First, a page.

The Poem

(Critical Guide to Poetry for Students)

“The Exequy” is an elegy of 120 lines of iambic tetrameter couplets, a verse form popular in a wide variety of early seventeenth century English lyrics. The second line fittingly designates the poem a “complaint” (or lament), and it appropriately sustains a tone of grief over a personal loss throughout. Henry King wrote the elegy on the death of his wife Anne, who died seven years after they were married, having borne him five children. Although first-person speakers are never identical with the authors, the speaker of “The Exequy” reflects, with reasonable accuracy, King’s personal grief over the loss of his wife. He originally gave his elegy the subtitle “To His Matchlesse Never To Be Forgotten Freind.”

The text is divided into eleven verse paragraphs of varying lengths, ranging from two to eighteen lines. Essentially, the speaker expresses his grief, develops a meditation on time, and looks to the future. In the opening paragraph, the poet establishes an elegiac tone through an address to the burial site, the “Shrine,” offering poetry instead of flowers as a fitting adornment for his “Dear Loss.” In the second paragraph, the address turns to the dead wife as the object of the speaker’s meditation and emotion. She has become his book or library, and his only business, which he peruses though blinded by tears. Paragraph 3 introduces images and metaphors related to the cosmos. Grief reminds him that she died before reaching the...

(The entire section is 571 words.)

The Exequy Forms and Devices

(Critical Guide to Poetry for Students)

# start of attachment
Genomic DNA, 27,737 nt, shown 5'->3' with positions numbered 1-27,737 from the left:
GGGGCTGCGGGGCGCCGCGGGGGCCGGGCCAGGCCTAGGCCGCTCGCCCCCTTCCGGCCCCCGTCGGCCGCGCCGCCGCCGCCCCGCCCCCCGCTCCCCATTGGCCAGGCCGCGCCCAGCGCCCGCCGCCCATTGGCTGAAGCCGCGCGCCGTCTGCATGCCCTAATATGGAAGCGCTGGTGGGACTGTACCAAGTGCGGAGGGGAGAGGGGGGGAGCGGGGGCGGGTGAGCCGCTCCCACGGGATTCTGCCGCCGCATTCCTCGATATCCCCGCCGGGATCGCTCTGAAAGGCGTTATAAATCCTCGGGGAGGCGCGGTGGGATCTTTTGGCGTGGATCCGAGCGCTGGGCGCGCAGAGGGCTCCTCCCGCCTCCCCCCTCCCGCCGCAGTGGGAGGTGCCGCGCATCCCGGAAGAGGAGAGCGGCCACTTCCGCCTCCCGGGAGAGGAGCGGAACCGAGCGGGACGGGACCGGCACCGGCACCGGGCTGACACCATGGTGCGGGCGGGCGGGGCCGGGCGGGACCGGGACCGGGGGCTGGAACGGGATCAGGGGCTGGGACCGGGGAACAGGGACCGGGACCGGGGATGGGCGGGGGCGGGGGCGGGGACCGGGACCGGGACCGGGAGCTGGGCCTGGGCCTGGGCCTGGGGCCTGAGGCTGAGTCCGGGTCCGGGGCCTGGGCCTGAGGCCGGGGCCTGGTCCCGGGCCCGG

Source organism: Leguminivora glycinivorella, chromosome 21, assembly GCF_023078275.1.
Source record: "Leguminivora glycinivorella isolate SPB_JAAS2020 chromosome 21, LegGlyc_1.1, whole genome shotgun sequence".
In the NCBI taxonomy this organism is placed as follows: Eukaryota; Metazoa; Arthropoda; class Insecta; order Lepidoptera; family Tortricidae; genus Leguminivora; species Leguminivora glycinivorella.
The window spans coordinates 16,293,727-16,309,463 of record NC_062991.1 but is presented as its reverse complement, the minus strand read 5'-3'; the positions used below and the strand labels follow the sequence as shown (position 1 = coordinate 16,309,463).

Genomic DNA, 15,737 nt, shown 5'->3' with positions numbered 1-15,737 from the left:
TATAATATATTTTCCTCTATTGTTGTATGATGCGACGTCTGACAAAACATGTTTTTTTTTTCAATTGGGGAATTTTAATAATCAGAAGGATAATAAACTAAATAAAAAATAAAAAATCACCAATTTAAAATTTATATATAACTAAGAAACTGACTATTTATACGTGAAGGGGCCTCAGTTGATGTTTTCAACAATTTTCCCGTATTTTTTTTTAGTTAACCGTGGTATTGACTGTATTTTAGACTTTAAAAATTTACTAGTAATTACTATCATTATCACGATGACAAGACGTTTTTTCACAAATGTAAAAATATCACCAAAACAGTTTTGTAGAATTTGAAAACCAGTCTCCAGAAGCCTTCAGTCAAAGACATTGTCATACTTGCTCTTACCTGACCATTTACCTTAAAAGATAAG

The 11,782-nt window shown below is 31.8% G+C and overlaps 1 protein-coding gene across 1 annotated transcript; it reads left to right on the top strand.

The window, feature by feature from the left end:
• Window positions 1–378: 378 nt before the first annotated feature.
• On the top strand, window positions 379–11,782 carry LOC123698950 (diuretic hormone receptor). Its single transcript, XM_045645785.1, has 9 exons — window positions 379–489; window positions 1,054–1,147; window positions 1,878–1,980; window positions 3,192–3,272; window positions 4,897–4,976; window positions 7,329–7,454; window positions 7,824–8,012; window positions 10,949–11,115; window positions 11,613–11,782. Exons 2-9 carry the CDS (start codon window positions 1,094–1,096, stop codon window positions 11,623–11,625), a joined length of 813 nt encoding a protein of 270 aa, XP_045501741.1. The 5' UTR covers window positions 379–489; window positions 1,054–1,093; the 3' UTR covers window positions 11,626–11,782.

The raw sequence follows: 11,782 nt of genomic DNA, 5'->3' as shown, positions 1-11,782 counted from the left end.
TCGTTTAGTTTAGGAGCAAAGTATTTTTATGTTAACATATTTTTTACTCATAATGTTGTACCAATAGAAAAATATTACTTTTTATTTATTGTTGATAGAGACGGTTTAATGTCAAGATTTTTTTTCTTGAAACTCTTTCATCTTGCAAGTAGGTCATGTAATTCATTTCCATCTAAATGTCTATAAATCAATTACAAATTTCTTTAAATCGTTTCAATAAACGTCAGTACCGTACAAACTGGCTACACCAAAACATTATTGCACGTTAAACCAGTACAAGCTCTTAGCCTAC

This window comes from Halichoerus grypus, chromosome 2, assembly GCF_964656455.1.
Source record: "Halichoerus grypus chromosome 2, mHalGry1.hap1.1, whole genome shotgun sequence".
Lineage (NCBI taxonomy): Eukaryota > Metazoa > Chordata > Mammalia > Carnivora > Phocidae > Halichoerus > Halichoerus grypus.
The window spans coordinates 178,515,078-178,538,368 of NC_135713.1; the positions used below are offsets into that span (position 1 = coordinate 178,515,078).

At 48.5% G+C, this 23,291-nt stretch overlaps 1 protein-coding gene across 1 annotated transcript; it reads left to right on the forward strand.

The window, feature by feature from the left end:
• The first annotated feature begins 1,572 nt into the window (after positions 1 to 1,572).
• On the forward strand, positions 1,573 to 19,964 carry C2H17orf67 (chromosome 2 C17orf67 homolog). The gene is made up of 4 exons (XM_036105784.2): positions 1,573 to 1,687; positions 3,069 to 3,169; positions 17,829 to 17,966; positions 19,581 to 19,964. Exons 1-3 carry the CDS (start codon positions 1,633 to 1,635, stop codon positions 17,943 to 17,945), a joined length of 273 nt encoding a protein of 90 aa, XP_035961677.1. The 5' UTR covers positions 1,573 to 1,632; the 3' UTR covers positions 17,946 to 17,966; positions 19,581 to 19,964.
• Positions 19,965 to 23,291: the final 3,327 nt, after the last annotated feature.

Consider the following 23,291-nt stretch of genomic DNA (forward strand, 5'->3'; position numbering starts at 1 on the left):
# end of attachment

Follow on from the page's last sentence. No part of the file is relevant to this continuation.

The elegy’s most prominent figure of speech is apostrophe, an address to an inanimate object or abstraction as if it were alive or to a person absent or dead as if present or alive. In its application, apostrophe is thus related to personification. It establishes a dignified, somewhat elevated tone and is often hortative and ecstatic. However, King’s apostrophes are restrained, decorous, and appropriately subdued in tone. Initially, the apostrophe is to the grave, metaphorically the “Shrine of my dead Saint.” Imperceptibly, however, the dead Saint becomes the object of the speaker’s address as he develops the theme of mourning. Shifting the subject of the apostrophe usually marks a transition in the tone or movement of the poem. The change from his wife to earth signals the speaker’s intent to close the section on grieving. He admonishes earth to hold her body but to yield it in its entirety on Doomsday. The poem’s final apostrophe, beginning “Sleep on my Love in thy cold bed/ Never to be disquieted,” once more treats the dead person as if alive; it establishes a meditative tone, allowing the speaker to make a transition to his own journey toward death. The apostrophes do more than establish a serious tone; they also focus attention on the dead wife and her resting place. They have the effect of increasing the immediacy of the speaker’s expressed emotions of loss and grief.

“The Exequy” is often included in anthologies of...

(The entire section is 475 words.)